By Max Lane
MANILA — FILEMON, the Free Lagman Movement, was official launched on June 2 at the University of the Philippines. Filemon Lagman, also known as Carlos Forte or Ka [Comrade] "Popoy", was captured by agents of Naval Intelligence in Manila on May 26.
Lagman is the secretary of the Manila Rizal Committee (Autonomous) of the Communist Party of the Philippines, familiarly called MR, which leads worker, urban poor, women's and student organisations with a mass activist base of close to 100,000.
MR supporters and activists have held a series of pickets and demonstrations calling for his immediate and unconditional release. At the June 2 launch of FILEMON, more than 50 representatives of mass organisations and groups, as well as several prominent individuals, family and friends, attended to give testimonials to Lagman and to add their support to the calls for his release.
Among the signatories to a manifesto of unity for the release of Lagman are congressman Edcel Lagman, Filemon's brother, Renato Constantino Jr, the chair of the Manila East Timor conference, Senator Ernesto Herrera, Francisco Nemenzo, Ronald Llamas from BISIG, Arsenio Sy from PANDAYAN, Tony Cabardo from SANLAKAS, Sonny Melencio from MAKABAYAN, Arturo Tabara, a central leader from the progressive left in the Visayas region, Arno Sandidad and other progressive lawyers, and several trade union leaders. Renato Constantino Jr has accepted the position of convener of FILEMON.
The Manila Rizal Regional Committee also issued a statement calling for the release of Lagman. "We dare the Ramos government to show its sincerity in the peace process by releasing Filemon Lagman and opening up exploratory talks with the autonomous Manila-Rizal Party organisation. If Fidel Ramos is really for peace, then he should immediately release Lagman. Lagman's continued incarceration derails the peace process and slams the door to the negotiated political settlement as a way to resolve the long-time conflicts between the government and the urban-based revolutionary forces."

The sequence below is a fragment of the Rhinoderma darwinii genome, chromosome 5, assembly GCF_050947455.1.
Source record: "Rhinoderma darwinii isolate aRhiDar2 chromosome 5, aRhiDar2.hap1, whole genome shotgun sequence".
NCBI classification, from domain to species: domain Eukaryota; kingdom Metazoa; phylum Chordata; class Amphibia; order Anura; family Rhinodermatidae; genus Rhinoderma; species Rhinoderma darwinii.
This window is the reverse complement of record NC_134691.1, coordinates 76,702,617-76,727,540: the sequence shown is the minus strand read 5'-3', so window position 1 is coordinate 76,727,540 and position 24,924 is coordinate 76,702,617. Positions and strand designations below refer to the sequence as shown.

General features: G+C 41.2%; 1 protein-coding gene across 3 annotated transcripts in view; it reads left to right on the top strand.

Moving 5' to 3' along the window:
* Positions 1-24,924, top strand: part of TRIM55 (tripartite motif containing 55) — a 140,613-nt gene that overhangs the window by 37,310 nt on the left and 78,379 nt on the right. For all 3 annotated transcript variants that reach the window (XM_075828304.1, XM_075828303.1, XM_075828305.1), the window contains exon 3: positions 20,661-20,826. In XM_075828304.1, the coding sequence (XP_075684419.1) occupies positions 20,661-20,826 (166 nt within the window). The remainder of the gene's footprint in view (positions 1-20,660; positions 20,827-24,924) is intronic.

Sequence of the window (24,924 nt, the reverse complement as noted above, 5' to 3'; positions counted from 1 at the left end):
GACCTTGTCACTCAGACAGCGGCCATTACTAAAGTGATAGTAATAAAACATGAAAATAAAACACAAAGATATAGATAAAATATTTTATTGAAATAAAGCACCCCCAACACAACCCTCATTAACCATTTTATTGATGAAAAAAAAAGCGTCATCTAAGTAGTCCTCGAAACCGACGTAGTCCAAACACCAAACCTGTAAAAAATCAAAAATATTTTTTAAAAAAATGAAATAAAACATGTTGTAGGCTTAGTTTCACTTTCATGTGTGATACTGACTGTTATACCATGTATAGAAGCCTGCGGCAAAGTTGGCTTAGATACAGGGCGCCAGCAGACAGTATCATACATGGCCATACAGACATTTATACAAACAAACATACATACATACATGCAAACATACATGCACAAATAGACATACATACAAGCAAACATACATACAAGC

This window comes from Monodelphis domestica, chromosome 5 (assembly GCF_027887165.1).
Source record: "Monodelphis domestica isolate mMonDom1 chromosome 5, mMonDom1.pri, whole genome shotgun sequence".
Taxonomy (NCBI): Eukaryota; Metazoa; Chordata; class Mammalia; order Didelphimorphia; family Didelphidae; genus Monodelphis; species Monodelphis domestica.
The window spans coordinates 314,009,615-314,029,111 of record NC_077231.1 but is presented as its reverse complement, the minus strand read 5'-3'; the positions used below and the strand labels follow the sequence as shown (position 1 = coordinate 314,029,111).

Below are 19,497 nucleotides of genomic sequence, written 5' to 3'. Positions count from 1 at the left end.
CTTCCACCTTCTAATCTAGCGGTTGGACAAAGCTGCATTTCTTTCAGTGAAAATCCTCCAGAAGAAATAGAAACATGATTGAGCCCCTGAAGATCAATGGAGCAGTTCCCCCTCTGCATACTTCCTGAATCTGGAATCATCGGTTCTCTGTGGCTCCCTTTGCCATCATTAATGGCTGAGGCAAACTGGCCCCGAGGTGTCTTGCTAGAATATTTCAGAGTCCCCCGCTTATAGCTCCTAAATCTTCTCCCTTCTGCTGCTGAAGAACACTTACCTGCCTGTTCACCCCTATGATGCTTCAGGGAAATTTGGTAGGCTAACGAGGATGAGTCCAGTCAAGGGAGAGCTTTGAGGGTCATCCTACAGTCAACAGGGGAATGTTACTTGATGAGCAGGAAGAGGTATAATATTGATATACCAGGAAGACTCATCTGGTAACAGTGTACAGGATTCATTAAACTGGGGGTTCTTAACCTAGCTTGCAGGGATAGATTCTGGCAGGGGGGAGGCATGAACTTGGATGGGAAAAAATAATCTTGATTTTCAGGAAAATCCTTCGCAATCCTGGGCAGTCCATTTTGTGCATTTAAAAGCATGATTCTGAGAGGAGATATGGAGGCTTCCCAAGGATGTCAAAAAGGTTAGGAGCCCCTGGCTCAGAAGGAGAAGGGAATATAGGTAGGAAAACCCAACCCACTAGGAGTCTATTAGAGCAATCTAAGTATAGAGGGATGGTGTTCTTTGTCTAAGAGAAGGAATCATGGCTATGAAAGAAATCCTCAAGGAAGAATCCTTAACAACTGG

The statement condemned the government for arresting and jailing CPP leaders instead of initiating dialogue with them and for not coming forward with any policies that can address the root cause of the insurgency in the country. The statement declared: "Our openness to enter into peace dialogue is not in exchange of Lagman's release. First, it is our way of recognising that revolution does not automatically mean war and a negotiated peace settlement could also be effective in realising a substantial part of our revolutionary program. Second, it is also our way of recognising the people's clamour to pursue far less bloody and violent means to attain their demands."
The MRRC concluded that if the government continued its policy of arrest and jailing, then "they are giving us no option at this stage but to meet force with force."
More actions are planned by FILEMON, including daily pickets, banner drops, a letter barrage, petition and a major rally later in the month. Already more than 100 congressmen have signed a petition demanding Lagman's release.